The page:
GROTON -- The Groton Town Meeting Review Committee remained unable to agree on final questions slated for a residents' survey quizzing them on feelings about the town meeting process.

The subject of the survey was one that the committee has been wrestling with for some time. Member Scott Harker has been advocating for as much detail as possible while others such as Chairman Robert Collins and fellow member Alison Eyedenberg call for less emphasis on personal information.

"All we're trying to get is feedback," pleaded Collins on March 27. He was responding to Harker's argument for gathering information such as income, age and years of residency in town.

Harker argued that such information was needed to build a profile of the typical voter and where his or her decision to attend or not to attend town meeting came from.

In addition, Harker also insisted that it was important to know the number of registered voters in town in order to insure achievement of statistical accuracy in the survey.

But other members were not convinced if that was needed in order to validate the survey results.

The ultimate goal was to get input, said Eyedenberg.

"This is taking a temperature of who the town is," said Harker of the need for the added information.

"It's irrelevant," said Collins.

"We're looking for information we can respond to not information for information's sake," said Eyedenberg.


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Committee members had prepared a draft of the proposed survey at an earlier meeting and have been tinkering with it ever since. Once finalized, it will likely be sent to voters via bills sent out by the Groton Electric Light Department or with copies of the warrant for spring town meeting.

The heart of the survey is made up of questions that seek to find out how respondents feel about town meeting and what their rate of attendance is. Followup questions ask what things keep respondents from attending town meeting and what kind of changes to its format would be likely to get them to attend more regularly.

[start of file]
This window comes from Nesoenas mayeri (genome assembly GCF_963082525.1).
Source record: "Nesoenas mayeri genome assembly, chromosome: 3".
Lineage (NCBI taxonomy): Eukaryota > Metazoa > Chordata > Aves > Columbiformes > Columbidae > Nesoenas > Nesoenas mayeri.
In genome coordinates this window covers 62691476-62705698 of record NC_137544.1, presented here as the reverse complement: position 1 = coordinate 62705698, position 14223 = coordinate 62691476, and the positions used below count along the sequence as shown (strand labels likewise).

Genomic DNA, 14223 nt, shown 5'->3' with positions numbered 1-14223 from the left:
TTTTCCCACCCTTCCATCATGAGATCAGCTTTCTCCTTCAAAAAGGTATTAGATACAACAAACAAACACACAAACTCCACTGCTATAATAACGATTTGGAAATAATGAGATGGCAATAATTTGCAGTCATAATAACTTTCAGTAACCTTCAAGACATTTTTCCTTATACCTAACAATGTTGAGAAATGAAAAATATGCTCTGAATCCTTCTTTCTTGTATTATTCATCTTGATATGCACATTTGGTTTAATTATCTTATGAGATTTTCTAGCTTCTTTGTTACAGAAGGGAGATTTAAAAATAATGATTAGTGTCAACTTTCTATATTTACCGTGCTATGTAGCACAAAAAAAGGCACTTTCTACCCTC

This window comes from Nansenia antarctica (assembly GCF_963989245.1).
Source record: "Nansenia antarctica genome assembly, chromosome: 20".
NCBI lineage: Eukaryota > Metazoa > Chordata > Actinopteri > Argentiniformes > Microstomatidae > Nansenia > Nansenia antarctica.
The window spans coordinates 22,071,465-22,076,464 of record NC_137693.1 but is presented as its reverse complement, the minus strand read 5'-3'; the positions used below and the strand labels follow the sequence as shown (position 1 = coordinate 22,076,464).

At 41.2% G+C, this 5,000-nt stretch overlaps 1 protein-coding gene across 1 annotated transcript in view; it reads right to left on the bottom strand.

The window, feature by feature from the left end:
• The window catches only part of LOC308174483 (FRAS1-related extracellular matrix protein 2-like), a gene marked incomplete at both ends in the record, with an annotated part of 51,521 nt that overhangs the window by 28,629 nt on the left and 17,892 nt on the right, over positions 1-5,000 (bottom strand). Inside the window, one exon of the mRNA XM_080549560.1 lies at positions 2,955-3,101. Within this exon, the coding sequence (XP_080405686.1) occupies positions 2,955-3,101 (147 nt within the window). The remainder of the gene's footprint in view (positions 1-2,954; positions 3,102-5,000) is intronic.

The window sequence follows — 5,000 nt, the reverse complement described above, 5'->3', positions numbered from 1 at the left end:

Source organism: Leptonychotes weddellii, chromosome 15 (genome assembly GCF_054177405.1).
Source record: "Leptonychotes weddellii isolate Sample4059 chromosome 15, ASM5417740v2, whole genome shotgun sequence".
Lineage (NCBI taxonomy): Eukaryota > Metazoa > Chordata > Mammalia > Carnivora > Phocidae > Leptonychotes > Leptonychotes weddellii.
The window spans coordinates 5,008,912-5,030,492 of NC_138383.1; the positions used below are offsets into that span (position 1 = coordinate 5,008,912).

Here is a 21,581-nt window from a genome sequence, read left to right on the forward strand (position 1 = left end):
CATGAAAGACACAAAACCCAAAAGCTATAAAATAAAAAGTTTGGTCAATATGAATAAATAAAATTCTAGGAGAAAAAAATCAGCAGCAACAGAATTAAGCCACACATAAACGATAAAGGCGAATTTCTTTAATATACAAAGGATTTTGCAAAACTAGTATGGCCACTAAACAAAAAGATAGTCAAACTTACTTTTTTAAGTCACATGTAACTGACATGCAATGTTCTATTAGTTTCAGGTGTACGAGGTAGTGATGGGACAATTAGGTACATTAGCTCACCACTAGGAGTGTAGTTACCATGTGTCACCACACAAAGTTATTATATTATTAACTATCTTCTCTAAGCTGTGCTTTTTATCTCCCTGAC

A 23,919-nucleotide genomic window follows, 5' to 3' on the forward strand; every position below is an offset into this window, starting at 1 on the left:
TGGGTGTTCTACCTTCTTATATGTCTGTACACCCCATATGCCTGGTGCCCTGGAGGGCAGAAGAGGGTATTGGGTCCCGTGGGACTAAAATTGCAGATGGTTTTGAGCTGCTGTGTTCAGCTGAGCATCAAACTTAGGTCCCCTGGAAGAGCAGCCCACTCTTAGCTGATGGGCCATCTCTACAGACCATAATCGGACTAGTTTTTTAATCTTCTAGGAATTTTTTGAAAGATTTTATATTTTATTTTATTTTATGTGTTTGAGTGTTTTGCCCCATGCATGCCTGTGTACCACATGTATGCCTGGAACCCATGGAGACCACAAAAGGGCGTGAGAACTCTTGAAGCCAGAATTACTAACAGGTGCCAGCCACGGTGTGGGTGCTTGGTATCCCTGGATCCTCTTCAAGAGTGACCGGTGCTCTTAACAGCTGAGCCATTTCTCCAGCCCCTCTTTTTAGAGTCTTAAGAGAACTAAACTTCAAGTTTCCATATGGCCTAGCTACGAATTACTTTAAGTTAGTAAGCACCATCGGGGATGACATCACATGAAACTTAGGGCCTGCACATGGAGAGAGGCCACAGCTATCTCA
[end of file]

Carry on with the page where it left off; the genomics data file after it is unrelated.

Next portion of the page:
Charged by the Board of Selectmen with reviewing the viability of town meeting, the Study Committee is expected to examine the institution's legal framework, cost to the taxpayer, the times meetings are held. and any other subject it deems proper and to make recommendations for improvements, if any are needed, to the board.

Among the members appointed to the committee are attorney Robert Collins, Berta Erickson, Scott Harker, Greg Fishbone and Alison Eyedenberg.

Although not definitely nailed down, the drift of the group's March 27 meeting seemed to weigh in against personal information questions with Harker's desire to see a survey form mailed to every registered voter in town rather than simply to everyone getting an electric bill meeting somewhat less resistance.

Such a scenario, it was decided, would be much more costly but Harker told fellow committee members that someone on the town's FinCom assured him that money was no object.

With others wondering just how much money the committee had to spend, members voted to authorize Collins to speak with town manager Mark Haddad to find out for sure how much of it would be available.

At the same time, Collins was also to find out if funds were available for advertizing as well.

Members also approved sending a letter to the Board of Selectmen apprising them of the committee's progress to date.

The committee is tentatively scheduled to meet again on April 16 when it was hoped that a new version of the survey questions would be ready for final approval.